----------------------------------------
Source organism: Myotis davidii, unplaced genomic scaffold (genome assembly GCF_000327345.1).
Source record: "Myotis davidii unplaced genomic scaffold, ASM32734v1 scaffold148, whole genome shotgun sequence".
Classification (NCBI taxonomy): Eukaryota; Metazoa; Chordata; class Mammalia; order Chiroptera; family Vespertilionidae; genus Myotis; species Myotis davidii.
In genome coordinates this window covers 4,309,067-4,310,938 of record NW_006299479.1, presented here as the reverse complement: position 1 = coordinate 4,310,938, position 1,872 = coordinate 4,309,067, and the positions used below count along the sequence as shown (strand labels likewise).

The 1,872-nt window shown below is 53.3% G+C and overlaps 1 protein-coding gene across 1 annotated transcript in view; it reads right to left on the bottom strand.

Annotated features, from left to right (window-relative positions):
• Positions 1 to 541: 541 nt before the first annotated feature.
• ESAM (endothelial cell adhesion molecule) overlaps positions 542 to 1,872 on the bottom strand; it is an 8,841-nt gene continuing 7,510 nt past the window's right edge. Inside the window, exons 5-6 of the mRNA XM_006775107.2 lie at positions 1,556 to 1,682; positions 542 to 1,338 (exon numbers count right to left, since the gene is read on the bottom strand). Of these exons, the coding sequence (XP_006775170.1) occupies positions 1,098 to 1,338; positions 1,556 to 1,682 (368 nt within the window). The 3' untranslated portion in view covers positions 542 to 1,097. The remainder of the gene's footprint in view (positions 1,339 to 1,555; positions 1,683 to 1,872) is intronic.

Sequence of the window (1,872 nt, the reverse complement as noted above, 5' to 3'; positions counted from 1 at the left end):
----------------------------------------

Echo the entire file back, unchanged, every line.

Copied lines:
Source organism: Myotis davidii, unplaced genomic scaffold (genome assembly GCF_000327345.1).
Source record: "Myotis davidii unplaced genomic scaffold, ASM32734v1 scaffold148, whole genome shotgun sequence".
Classification (NCBI taxonomy): Eukaryota; Metazoa; Chordata; class Mammalia; order Chiroptera; family Vespertilionidae; genus Myotis; species Myotis davidii.
In genome coordinates this window covers 4,309,067-4,310,938 of record NW_006299479.1, presented here as the reverse complement: position 1 = coordinate 4,310,938, position 1,872 = coordinate 4,309,067, and the positions used below count along the sequence as shown (strand labels likewise).

The 1,872-nt window shown below is 53.3% G+C and overlaps 1 protein-coding gene across 1 annotated transcript in view; it reads right to left on the bottom strand.

Annotated features, from left to right (window-relative positions):
• Positions 1 to 541: 541 nt before the first annotated feature.
• ESAM (endothelial cell adhesion molecule) overlaps positions 542 to 1,872 on the bottom strand; it is an 8,841-nt gene continuing 7,510 nt past the window's right edge. Inside the window, exons 5-6 of the mRNA XM_006775107.2 lie at positions 1,556 to 1,682; positions 542 to 1,338 (exon numbers count right to left, since the gene is read on the bottom strand). Of these exons, the coding sequence (XP_006775170.1) occupies positions 1,098 to 1,338; positions 1,556 to 1,682 (368 nt within the window). The 3' untranslated portion in view covers positions 542 to 1,097. The remainder of the gene's footprint in view (positions 1,339 to 1,555; positions 1,683 to 1,872) is intronic.

Sequence of the window (1,872 nt, the reverse complement as noted above, 5' to 3'; positions counted from 1 at the left end):